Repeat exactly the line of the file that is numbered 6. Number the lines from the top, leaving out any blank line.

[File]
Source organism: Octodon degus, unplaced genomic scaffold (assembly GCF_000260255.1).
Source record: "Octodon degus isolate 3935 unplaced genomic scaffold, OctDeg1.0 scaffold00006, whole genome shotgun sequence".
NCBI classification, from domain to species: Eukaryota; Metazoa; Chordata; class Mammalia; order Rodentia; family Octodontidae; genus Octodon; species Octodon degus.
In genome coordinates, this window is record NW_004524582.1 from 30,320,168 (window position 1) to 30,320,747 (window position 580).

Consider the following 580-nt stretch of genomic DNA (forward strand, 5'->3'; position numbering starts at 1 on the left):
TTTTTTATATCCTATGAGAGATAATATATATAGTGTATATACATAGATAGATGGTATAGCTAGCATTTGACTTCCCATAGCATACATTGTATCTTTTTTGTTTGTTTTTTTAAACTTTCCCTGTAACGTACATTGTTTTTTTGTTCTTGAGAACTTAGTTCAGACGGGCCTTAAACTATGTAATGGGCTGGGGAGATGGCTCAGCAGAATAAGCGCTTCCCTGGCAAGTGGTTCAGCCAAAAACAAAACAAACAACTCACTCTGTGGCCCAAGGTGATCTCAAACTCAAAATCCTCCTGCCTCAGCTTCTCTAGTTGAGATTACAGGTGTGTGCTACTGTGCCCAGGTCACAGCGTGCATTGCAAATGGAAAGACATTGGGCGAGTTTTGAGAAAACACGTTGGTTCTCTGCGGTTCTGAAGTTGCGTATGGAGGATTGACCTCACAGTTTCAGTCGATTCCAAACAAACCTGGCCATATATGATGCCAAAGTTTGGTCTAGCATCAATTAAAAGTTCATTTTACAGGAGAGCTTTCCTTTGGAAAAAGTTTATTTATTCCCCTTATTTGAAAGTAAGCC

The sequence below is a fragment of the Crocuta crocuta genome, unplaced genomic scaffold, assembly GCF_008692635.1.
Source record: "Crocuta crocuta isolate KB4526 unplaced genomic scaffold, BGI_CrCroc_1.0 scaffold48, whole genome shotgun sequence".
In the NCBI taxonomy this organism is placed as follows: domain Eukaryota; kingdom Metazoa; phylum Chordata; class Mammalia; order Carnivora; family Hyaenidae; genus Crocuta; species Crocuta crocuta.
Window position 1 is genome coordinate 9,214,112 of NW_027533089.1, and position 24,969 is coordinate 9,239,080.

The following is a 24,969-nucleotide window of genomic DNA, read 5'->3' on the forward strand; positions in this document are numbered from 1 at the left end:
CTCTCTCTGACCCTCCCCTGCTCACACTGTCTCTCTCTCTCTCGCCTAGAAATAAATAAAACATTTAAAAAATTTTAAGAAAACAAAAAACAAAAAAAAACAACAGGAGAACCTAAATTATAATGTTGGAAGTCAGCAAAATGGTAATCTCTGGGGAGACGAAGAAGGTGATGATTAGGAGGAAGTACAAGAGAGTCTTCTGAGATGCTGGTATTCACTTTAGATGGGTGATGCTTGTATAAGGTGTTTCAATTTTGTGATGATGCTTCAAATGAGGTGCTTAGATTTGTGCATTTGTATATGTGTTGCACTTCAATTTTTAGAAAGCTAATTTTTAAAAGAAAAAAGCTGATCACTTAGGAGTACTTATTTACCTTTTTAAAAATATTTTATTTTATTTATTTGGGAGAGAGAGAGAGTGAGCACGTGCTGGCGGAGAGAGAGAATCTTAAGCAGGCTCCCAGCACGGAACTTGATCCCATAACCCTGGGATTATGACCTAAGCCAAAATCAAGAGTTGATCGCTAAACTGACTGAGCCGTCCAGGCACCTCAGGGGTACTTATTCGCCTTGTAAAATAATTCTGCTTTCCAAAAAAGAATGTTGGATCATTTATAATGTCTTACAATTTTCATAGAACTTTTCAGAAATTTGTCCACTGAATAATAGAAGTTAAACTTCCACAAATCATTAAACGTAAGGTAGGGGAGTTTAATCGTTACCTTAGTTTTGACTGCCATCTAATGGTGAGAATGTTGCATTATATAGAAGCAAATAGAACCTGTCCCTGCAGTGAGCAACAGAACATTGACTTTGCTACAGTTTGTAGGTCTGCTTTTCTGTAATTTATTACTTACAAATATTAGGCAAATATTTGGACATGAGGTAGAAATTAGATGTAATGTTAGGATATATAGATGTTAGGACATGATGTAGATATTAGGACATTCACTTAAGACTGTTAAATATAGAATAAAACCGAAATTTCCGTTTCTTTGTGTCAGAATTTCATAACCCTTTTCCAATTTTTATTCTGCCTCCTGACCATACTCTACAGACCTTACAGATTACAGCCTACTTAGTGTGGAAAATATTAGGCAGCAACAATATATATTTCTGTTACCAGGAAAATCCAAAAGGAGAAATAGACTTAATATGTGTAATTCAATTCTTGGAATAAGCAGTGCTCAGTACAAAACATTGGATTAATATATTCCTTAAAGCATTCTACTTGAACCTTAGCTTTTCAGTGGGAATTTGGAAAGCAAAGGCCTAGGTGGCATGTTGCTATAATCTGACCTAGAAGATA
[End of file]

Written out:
TTTTTTATATCCTATGAGAGATAATATATATAGTGTATATACATAGATAGATGGTATAGCTAGCATTTGACTTCCCATAGCATACATTGTATCTTTTTTGTTTGTTTTTTTAAACTTTCCCTGTAACGTACATTGTTTTTTTGTTCTTGAGAACTTAGTTCAGACGGGCCTTAAACTATGTAATGGGCTGGGGAGATGGCTCAGCAGAATAAGCGCTTCCCTGGCAAGTGGTTCAGCCAAAAACAAAACAAACAACTCACTCTGTGGCCCAAGGTGATCTCAAACTCAAAATCCTCCTGCCTCAGCTTCTCTAGTTGAGATTACAGGTGTGTGCTACTGTGCCCAGGTCACAGCGTGCATTGCAAATGGAAAGACATTGGGCGAGTTTTGAGAAAACACGTTGGTTCTCTGCGGTTCTGAAGTTGCGTATGGAGGATTGACCTCACAGTTTCAGTCGATTCCAAACAAACCTGGCCATATATGATGCCAAAGTTTGGTCTAGCATCAATTAAAAGTTCATTTTACAGGAGAGCTTTCCTTTGGAAAAAGTTTATTTATTCCCCTTATTTGAAAGTAAGCC